One of the nicest compliments given to me by a non-uniformed California Highway Patrol employee who works with me was, “Traci, you are not a typical cop.”
This comment was a compliment to my personality. I asked him to explain why he thought this. He explained he thought all cops were the same – gruff, stubborn and arrogant. He told me, “You are different. You are nice and you just do not act like a cop.”
So, what do cops act like?
I know a lot of you are thinking exactly what my friend thought: Cops are less than friendly. I have to say, I had the same preconceived ideas about law enforcement officers. One thing I can assure you – we are all human and have good days and bad days, just like you.
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What my friend did not realize is those same cops who he thought of as unfriendly are spouses, parents, brothers, sisters and friends. They take care of each other and they treat each other like family.
I asked him, “Now that you have been here for two years, what do you think now?” He responded, “I believe there is a person behind every badge; a real person, not just a person who is going to write me a ticket. I think of all of you as my family and I enjoy coming to work.” CHP workers have a loyalty to each other, whether you are in uniform or not.
Recently, I was part of a training class reflecting on the core values of the CHP. I was honored to sit and listen to retired Capt. Gordon Graham and remember why I chose to join the CHP.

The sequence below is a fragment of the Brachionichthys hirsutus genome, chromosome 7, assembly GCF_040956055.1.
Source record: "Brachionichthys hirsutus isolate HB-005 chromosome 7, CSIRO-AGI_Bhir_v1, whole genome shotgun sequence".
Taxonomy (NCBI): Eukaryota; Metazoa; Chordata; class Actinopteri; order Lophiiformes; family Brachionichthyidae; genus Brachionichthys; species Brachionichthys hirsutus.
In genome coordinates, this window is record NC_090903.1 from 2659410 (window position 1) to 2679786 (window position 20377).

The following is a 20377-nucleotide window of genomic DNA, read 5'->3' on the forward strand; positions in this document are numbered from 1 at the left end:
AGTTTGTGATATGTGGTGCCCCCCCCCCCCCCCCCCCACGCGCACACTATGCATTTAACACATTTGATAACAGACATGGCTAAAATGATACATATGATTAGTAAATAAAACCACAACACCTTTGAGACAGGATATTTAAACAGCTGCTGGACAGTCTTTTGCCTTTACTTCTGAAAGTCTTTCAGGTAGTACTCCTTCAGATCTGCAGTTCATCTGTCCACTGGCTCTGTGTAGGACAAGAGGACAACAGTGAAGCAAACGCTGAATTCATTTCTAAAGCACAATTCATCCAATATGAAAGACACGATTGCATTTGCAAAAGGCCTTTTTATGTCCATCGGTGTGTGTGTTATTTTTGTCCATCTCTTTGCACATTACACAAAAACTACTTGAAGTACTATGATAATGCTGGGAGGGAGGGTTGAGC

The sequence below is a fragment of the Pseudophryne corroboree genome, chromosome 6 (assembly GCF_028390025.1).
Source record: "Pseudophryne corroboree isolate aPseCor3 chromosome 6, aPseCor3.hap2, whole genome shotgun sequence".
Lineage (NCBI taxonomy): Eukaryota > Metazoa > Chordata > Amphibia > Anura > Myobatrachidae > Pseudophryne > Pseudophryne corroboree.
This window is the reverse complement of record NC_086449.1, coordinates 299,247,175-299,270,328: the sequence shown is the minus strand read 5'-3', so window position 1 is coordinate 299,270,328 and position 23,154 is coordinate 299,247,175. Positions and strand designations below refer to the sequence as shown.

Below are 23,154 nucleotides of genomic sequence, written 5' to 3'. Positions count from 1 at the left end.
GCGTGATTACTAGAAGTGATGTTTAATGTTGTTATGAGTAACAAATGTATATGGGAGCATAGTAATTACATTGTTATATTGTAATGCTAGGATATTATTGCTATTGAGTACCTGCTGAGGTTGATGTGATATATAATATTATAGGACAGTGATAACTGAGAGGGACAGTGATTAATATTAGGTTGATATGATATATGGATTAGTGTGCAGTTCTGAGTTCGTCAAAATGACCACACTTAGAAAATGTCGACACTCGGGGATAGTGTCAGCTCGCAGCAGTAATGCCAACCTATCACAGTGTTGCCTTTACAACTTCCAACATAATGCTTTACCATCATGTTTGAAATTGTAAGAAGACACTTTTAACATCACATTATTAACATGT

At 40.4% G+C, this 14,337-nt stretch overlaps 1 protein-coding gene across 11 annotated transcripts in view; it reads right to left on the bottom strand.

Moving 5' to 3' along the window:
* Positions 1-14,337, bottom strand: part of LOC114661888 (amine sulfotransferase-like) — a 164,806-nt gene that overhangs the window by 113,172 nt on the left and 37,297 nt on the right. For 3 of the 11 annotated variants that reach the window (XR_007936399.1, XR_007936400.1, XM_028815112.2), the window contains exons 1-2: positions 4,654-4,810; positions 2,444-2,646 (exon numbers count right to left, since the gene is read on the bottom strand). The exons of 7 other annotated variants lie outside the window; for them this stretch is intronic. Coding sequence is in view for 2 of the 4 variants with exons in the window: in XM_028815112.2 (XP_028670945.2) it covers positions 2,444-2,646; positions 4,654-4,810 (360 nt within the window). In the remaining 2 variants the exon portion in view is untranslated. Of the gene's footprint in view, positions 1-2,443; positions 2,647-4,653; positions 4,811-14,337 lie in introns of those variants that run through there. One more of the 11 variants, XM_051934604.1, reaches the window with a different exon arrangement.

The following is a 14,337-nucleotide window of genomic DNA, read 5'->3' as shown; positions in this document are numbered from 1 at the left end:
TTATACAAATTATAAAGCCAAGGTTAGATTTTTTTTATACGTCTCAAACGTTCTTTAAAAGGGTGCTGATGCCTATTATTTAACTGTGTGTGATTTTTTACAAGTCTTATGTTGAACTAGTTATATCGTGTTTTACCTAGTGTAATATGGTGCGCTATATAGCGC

We have an acronym, CHP PRIDE, which stands for Courage, Honesty, Professionalism, Principles, Respect, Integrity, Dedication and Esprit de Corps. As residents of California, you look to the CHP to provide the highest level of safety, service and security. To sum it up, you expect and deserve the CHP to treat you the way we would want our own family to be treated.
When I decided to become a CHP officer, I never looked at the pay or the benefits. I was 23 years old, and I knew the CHP was going to allow me to drive around in their cars and enforce traffic laws. How cool is that?
I was excited to be part of the CHP family. I wanted to wear the uniform and help people in any way I could. I wanted to be proud of myself and wanted my family to be proud of me. My No. 1 motivating factor was to serve the people of California.
What I am really trying to get across is, we are not the job. A great sergeant and mentor, Lynne Blum, told me in the beginning of my career: “Traci, do not live the job. Do your job, respect the career, but do not let the job be your persona.”
I have made it a point in my career to be “real” with people, whether I am helping you on the side of the road or writing you a ticket. I never treat people with anything other than respect, and I always respect myself.
I have learned your job gives you authority, but your behavior earns you respect.